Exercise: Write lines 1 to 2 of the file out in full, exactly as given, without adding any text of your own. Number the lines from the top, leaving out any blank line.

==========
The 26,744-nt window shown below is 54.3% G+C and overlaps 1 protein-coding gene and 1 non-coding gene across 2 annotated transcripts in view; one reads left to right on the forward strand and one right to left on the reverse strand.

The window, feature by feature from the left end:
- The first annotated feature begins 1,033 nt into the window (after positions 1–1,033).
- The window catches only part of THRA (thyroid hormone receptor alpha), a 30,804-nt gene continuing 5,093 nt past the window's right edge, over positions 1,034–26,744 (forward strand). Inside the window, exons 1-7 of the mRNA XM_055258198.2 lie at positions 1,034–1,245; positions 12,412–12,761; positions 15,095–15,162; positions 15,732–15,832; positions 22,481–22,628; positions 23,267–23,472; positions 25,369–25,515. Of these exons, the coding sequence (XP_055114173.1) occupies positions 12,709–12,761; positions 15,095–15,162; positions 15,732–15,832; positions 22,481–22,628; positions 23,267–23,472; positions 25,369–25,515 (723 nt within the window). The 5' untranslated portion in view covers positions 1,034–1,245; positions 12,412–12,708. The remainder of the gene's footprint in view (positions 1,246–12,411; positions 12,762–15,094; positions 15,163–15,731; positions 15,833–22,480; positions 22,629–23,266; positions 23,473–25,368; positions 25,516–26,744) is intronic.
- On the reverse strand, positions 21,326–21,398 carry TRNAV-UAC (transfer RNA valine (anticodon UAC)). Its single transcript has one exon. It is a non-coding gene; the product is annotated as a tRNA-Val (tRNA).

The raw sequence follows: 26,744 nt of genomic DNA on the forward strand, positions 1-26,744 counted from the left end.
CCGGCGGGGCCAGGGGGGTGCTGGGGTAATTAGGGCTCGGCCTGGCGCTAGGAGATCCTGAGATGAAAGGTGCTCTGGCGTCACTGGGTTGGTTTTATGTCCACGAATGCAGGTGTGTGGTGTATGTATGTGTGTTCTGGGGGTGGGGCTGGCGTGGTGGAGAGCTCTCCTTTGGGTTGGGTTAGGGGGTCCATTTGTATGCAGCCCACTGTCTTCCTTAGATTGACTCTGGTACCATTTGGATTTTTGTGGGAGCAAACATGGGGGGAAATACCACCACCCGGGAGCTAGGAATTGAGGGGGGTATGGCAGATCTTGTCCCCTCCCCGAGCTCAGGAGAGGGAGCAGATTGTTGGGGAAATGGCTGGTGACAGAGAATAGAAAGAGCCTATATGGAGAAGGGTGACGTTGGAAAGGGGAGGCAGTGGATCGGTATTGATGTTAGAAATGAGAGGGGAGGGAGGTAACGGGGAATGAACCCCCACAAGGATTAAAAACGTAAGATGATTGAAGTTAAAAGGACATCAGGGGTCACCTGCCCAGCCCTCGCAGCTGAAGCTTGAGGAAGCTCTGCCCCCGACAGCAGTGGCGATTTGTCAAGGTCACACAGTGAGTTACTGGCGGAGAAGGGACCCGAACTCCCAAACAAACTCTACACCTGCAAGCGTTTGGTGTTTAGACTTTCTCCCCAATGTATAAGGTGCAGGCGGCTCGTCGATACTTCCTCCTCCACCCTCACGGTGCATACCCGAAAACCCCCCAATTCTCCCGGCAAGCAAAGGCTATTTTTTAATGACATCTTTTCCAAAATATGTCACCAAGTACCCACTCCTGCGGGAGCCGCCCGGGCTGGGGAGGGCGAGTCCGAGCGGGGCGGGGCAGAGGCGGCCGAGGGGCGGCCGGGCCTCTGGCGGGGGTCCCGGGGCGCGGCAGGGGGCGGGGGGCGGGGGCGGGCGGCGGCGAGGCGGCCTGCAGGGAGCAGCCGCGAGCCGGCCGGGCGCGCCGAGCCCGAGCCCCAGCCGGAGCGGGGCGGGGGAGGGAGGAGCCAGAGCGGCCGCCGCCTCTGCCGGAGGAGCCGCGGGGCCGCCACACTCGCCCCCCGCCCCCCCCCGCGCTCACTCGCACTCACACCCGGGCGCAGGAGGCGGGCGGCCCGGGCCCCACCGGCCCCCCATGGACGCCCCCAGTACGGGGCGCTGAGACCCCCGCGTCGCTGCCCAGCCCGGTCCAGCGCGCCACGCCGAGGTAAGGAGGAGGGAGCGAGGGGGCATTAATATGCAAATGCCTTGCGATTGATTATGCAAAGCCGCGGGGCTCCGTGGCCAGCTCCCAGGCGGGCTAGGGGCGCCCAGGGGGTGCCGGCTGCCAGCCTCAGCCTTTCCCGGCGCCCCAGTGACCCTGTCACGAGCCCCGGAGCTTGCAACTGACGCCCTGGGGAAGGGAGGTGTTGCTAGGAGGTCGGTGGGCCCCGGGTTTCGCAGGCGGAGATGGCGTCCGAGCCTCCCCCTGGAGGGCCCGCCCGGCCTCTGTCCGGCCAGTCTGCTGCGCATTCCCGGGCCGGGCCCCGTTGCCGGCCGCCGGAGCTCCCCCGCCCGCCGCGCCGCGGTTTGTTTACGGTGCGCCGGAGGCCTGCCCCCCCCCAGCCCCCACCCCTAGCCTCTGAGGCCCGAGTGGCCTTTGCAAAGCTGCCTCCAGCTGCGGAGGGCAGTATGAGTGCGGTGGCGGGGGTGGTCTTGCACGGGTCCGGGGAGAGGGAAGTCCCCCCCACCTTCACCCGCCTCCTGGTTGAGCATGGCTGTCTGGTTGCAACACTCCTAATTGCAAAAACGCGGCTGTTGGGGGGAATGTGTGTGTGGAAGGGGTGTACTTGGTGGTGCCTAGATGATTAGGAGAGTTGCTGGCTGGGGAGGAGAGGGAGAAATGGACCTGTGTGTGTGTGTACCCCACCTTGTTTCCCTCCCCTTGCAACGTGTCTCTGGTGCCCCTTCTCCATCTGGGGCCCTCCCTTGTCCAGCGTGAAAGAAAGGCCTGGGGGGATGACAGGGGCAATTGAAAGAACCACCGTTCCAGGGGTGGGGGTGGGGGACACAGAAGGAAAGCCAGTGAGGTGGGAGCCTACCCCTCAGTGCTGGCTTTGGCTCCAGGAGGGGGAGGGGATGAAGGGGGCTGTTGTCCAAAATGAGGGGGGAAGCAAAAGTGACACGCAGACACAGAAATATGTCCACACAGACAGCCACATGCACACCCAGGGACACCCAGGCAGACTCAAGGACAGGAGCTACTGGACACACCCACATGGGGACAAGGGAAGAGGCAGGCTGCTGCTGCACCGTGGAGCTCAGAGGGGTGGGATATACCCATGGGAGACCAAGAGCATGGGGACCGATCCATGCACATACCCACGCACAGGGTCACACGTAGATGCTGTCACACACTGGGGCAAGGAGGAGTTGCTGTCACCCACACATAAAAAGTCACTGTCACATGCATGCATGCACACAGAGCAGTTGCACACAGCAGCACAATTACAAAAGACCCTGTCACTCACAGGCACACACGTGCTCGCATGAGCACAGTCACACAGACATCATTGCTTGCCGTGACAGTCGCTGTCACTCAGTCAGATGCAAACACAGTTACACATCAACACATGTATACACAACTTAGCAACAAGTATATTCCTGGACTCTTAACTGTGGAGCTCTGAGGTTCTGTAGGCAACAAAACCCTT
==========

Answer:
The 26,744-nt window shown below is 54.3% G+C and overlaps 1 protein-coding gene and 1 non-coding gene across 2 annotated transcripts in view; one reads left to right on the forward strand and one right to left on the reverse strand.

The window, feature by feature from the left end: